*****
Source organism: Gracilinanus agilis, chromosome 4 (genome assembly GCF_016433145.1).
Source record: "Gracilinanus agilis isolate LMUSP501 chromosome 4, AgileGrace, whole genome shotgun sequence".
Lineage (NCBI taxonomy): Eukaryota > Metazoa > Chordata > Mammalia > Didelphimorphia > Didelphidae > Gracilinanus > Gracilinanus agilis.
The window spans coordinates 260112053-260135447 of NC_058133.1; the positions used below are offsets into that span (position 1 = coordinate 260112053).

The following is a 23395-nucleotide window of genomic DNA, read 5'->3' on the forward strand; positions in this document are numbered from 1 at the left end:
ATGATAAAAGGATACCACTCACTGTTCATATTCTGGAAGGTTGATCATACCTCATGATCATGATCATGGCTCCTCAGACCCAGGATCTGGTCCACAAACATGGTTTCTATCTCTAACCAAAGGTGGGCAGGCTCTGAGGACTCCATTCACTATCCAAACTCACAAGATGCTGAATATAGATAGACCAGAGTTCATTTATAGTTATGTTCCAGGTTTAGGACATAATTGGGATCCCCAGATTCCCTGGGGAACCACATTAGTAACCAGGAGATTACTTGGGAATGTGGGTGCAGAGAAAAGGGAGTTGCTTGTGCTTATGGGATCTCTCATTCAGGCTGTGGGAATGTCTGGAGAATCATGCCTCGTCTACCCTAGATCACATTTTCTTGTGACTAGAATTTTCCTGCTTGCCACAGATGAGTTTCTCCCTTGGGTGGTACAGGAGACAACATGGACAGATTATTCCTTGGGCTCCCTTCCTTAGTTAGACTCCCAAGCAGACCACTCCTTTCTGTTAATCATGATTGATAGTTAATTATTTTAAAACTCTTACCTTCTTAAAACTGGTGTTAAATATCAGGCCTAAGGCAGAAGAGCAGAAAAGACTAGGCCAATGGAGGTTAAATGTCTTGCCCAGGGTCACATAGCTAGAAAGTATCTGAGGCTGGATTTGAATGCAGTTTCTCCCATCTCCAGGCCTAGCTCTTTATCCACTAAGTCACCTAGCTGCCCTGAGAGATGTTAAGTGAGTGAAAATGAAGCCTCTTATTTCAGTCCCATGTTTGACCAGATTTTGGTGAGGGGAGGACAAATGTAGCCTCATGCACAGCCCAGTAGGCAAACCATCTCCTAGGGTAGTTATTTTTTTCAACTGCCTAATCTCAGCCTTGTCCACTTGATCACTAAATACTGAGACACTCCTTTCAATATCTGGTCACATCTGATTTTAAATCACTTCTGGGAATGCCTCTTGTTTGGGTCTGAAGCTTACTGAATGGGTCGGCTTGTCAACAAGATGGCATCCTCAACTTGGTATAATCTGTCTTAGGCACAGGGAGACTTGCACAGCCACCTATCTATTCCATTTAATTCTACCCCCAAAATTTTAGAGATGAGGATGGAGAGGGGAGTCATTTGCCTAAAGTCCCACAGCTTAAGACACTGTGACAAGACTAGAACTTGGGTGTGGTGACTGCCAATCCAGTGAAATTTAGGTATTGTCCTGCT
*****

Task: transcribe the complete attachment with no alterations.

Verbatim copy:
Source organism: Gracilinanus agilis, chromosome 4 (genome assembly GCF_016433145.1).
Source record: "Gracilinanus agilis isolate LMUSP501 chromosome 4, AgileGrace, whole genome shotgun sequence".
Lineage (NCBI taxonomy): Eukaryota > Metazoa > Chordata > Mammalia > Didelphimorphia > Didelphidae > Gracilinanus > Gracilinanus agilis.
The window spans coordinates 260112053-260135447 of NC_058133.1; the positions used below are offsets into that span (position 1 = coordinate 260112053).

The following is a 23395-nucleotide window of genomic DNA, read 5'->3' on the forward strand; positions in this document are numbered from 1 at the left end:
ATGATAAAAGGATACCACTCACTGTTCATATTCTGGAAGGTTGATCATACCTCATGATCATGATCATGGCTCCTCAGACCCAGGATCTGGTCCACAAACATGGTTTCTATCTCTAACCAAAGGTGGGCAGGCTCTGAGGACTCCATTCACTATCCAAACTCACAAGATGCTGAATATAGATAGACCAGAGTTCATTTATAGTTATGTTCCAGGTTTAGGACATAATTGGGATCCCCAGATTCCCTGGGGAACCACATTAGTAACCAGGAGATTACTTGGGAATGTGGGTGCAGAGAAAAGGGAGTTGCTTGTGCTTATGGGATCTCTCATTCAGGCTGTGGGAATGTCTGGAGAATCATGCCTCGTCTACCCTAGATCACATTTTCTTGTGACTAGAATTTTCCTGCTTGCCACAGATGAGTTTCTCCCTTGGGTGGTACAGGAGACAACATGGACAGATTATTCCTTGGGCTCCCTTCCTTAGTTAGACTCCCAAGCAGACCACTCCTTTCTGTTAATCATGATTGATAGTTAATTATTTTAAAACTCTTACCTTCTTAAAACTGGTGTTAAATATCAGGCCTAAGGCAGAAGAGCAGAAAAGACTAGGCCAATGGAGGTTAAATGTCTTGCCCAGGGTCACATAGCTAGAAAGTATCTGAGGCTGGATTTGAATGCAGTTTCTCCCATCTCCAGGCCTAGCTCTTTATCCACTAAGTCACCTAGCTGCCCTGAGAGATGTTAAGTGAGTGAAAATGAAGCCTCTTATTTCAGTCCCATGTTTGACCAGATTTTGGTGAGGGGAGGACAAATGTAGCCTCATGCACAGCCCAGTAGGCAAACCATCTCCTAGGGTAGTTATTTTTTTCAACTGCCTAATCTCAGCCTTGTCCACTTGATCACTAAATACTGAGACACTCCTTTCAATATCTGGTCACATCTGATTTTAAATCACTTCTGGGAATGCCTCTTGTTTGGGTCTGAAGCTTACTGAATGGGTCGGCTTGTCAACAAGATGGCATCCTCAACTTGGTATAATCTGTCTTAGGCACAGGGAGACTTGCACAGCCACCTATCTATTCCATTTAATTCTACCCCCAAAATTTTAGAGATGAGGATGGAGAGGGGAGTCATTTGCCTAAAGTCCCACAGCTTAAGACACTGTGACAAGACTAGAACTTGGGTGTGGTGACTGCCAATCCAGTGAAATTTAGGTATTGTCCTGCT